Join Duke University Professors Guy-Uriel Charles, Michael Munger, Neil Siegel, and UNC Professor Gene Nichol for a lively panel discussion of the U.S. Supreme Court's recent decision in Citizens United v. Federal Election Commission. Initially, the question before the Court was whether federal campaign finance laws restricting corporations and labor unions from using their general treasury funds to pay for "electioneering communications" applied to a film critical of presidential candidate Hillary Clinton, which the filmmakers intended to show in theaters and on-demand to cable subscribers. Following oral argument in March of 2009, the Court took the unusual step of ordering reargument on the more fundamental question of the facial validity of these restrictions and whether it should overrule two of its most important precedents in this area, Austin v. Michigan Chamber of Commerce and parts of McConnell v. FEC. On January 21, 2010, the Court, dividing 5-4, held that the restrictions were unconstitutional and overruled Austin and parts of McConnell.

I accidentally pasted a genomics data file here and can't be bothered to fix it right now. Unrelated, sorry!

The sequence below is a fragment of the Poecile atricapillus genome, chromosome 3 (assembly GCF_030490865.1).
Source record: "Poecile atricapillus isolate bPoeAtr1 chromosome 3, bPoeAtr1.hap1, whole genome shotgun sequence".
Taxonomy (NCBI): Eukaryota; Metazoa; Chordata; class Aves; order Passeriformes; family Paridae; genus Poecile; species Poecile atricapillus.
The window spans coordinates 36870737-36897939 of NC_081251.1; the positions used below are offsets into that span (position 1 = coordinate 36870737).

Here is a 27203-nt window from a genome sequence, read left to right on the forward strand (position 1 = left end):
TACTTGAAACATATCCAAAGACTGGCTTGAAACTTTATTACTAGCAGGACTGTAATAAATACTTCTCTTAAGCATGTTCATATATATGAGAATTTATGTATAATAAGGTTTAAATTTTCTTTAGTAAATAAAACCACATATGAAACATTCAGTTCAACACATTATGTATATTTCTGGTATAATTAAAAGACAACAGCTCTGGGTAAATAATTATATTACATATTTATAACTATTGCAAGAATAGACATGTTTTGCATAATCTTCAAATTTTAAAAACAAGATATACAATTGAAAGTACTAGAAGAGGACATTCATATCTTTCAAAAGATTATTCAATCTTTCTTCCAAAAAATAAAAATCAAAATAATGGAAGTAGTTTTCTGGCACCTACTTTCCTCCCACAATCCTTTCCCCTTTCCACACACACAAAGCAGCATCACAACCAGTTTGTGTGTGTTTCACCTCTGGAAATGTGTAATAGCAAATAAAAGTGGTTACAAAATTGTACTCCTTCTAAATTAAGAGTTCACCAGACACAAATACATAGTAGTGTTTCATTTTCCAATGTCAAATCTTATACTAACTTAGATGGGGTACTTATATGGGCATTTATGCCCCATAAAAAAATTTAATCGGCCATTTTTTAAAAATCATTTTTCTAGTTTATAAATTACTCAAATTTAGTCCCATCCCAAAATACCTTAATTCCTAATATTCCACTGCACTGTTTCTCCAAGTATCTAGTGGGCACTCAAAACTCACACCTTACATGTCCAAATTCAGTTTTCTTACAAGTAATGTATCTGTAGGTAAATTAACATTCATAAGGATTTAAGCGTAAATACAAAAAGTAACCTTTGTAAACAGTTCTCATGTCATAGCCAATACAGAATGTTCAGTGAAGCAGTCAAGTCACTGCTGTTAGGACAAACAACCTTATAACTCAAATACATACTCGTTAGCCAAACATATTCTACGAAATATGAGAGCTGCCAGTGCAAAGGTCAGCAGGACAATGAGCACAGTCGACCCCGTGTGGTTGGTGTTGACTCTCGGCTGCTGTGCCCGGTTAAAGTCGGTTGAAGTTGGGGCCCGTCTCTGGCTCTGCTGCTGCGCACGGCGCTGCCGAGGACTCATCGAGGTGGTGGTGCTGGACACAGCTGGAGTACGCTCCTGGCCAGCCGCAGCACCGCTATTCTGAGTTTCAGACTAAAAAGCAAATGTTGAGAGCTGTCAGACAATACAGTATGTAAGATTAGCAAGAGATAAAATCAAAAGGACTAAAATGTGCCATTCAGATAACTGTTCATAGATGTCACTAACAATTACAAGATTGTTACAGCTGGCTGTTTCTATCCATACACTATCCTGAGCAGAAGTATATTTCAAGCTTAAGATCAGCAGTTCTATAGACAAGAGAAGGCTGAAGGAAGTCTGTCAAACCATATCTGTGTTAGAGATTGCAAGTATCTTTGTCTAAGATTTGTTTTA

Summer studies in Geneva and Durham prepare students for careers in international law.
On the Ground
Students share their experiences working with asylum-seeking families at a south Texas detention center.
Former U.S. Attorney General Loretta Lynch joins faculty, family, and friends in celebrating Duke Law School's 2017 graduates.
Distinguished chair awards
Griffin, McAllaster, and Miller honored with distinguished professorships.
Citizens (dis)United: A Discussion of the Recent Campaign Finance Decision
- Joseph MJS '16 named to Milwaukee Business Journal's 2017 Women of Influence Milwaukee Business Journal
- MJS candidate Hon. Bernice Donald receives ABA's 2017 Margaret Brent Women Lawyers of Achievement Award American Bar Association
- Green '91 concludes year-long tour of N.C. to help focus non-profit's priorities News & Observer